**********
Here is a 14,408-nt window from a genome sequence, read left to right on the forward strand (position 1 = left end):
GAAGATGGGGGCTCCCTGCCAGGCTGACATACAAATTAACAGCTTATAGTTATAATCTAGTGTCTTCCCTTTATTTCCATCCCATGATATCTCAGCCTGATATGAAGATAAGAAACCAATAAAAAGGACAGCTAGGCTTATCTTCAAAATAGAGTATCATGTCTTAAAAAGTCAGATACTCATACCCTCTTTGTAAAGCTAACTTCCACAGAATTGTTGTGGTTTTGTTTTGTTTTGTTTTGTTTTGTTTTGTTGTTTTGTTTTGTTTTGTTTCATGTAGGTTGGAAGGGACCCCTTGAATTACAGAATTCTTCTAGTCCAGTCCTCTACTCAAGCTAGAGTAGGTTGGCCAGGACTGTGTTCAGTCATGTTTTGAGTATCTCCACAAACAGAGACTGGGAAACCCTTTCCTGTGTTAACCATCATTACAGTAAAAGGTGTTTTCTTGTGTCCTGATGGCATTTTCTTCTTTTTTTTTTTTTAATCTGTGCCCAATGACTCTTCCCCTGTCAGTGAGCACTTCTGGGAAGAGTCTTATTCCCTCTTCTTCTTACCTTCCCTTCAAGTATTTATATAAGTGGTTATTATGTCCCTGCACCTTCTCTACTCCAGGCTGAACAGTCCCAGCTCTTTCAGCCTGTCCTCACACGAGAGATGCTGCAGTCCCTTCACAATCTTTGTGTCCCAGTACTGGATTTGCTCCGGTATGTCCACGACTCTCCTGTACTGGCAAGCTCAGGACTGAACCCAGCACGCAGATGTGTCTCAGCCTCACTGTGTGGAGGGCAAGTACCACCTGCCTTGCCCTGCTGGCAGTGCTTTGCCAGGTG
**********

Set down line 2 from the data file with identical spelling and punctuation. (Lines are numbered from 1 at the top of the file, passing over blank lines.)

GAAGATGGGGGCTCCCTGCCAGGCTGACATACAAATTAACAGCTTATAGTTATAATCTAGTGTCTTCCCTTTATTTCCATCCCATGATATCTCAGCCTGATATGAAGATAAGAAACCAATAAAAAGGACAGCTAGGCTTATCTTCAAAATAGAGTATCATGTCTTAAAAAGTCAGATACTCATACCCTCTTTGTAAAGCTAACTTCCACAGAATTGTTGTGGTTTTGTTTTGTTTTGTTTTGTTTTGTTTTGTTGTTTTGTTTTGTTTTGTTTCATGTAGGTTGGAAGGGACCCCTTGAATTACAGAATTCTTCTAGTCCAGTCCTCTACTCAAGCTAGAGTAGGTTGGCCAGGACTGTGTTCAGTCATGTTTTGAGTATCTCCACAAACAGAGACTGGGAAACCCTTTCCTGTGTTAACCATCATTACAGTAAAAGGTGTTTTCTTGTGTCCTGATGGCATTTTCTTCTTTTTTTTTTTTTAATCTGTGCCCAATGACTCTTCCCCTGTCAGTGAGCACTTCTGGGAAGAGTCTTATTCCCTCTTCTTCTTACCTTCCCTTCAAGTATTTATATAAGTGGTTATTATGTCCCTGCACCTTCTCTACTCCAGGCTGAACAGTCCCAGCTCTTTCAGCCTGTCCTCACACGAGAGATGCTGCAGTCCCTTCACAATCTTTGTGTCCCAGTACTGGATTTGCTCCGGTATGTCCACGACTCTCCTGTACTGGCAAGCTCAGGACTGAACCCAGCACGCAGATGTGTCTCAGCCTCACTGTGTGGAGGGCAAGTACCACCTGCCTTGCCCTGCTGGCAGTGCTTTGCCAGGTG